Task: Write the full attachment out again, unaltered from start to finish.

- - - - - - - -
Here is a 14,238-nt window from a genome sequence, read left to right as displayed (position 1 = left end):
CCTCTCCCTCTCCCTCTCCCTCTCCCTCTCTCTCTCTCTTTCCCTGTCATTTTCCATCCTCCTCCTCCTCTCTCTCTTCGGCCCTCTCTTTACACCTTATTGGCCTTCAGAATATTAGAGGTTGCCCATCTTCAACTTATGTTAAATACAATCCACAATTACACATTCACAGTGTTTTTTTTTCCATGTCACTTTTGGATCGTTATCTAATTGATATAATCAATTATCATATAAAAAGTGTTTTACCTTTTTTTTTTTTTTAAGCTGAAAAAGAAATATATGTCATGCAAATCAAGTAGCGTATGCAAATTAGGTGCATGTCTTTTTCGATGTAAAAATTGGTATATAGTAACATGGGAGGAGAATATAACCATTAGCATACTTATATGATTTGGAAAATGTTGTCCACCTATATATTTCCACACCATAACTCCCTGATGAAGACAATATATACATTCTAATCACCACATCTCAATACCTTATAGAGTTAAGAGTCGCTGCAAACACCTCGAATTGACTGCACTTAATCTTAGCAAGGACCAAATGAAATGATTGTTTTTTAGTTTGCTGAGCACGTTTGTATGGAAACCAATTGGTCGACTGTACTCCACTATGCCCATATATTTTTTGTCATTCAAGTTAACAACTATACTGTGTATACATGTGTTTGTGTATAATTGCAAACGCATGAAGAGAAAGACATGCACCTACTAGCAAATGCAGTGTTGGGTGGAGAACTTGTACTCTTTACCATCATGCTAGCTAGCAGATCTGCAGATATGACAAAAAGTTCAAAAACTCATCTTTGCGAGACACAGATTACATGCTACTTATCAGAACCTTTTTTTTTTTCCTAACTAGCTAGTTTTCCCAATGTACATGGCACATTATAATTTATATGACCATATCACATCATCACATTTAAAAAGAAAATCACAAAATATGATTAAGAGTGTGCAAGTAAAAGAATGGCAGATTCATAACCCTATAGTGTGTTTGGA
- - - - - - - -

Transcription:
Here is a 14,238-nt window from a genome sequence, read left to right as displayed (position 1 = left end):
CCTCTCCCTCTCCCTCTCCCTCTCCCTCTCTCTCTCTCTTTCCCTGTCATTTTCCATCCTCCTCCTCCTCTCTCTCTTCGGCCCTCTCTTTACACCTTATTGGCCTTCAGAATATTAGAGGTTGCCCATCTTCAACTTATGTTAAATACAATCCACAATTACACATTCACAGTGTTTTTTTTTCCATGTCACTTTTGGATCGTTATCTAATTGATATAATCAATTATCATATAAAAAGTGTTTTACCTTTTTTTTTTTTTTAAGCTGAAAAAGAAATATATGTCATGCAAATCAAGTAGCGTATGCAAATTAGGTGCATGTCTTTTTCGATGTAAAAATTGGTATATAGTAACATGGGAGGAGAATATAACCATTAGCATACTTATATGATTTGGAAAATGTTGTCCACCTATATATTTCCACACCATAACTCCCTGATGAAGACAATATATACATTCTAATCACCACATCTCAATACCTTATAGAGTTAAGAGTCGCTGCAAACACCTCGAATTGACTGCACTTAATCTTAGCAAGGACCAAATGAAATGATTGTTTTTTAGTTTGCTGAGCACGTTTGTATGGAAACCAATTGGTCGACTGTACTCCACTATGCCCATATATTTTTTGTCATTCAAGTTAACAACTATACTGTGTATACATGTGTTTGTGTATAATTGCAAACGCATGAAGAGAAAGACATGCACCTACTAGCAAATGCAGTGTTGGGTGGAGAACTTGTACTCTTTACCATCATGCTAGCTAGCAGATCTGCAGATATGACAAAAAGTTCAAAAACTCATCTTTGCGAGACACAGATTACATGCTACTTATCAGAACCTTTTTTTTTTTCCTAACTAGCTAGTTTTCCCAATGTACATGGCACATTATAATTTATATGACCATATCACATCATCACATTTAAAAAGAAAATCACAAAATATGATTAAGAGTGTGCAAGTAAAAGAATGGCAGATTCATAACCCTATAGTGTGTTTGGA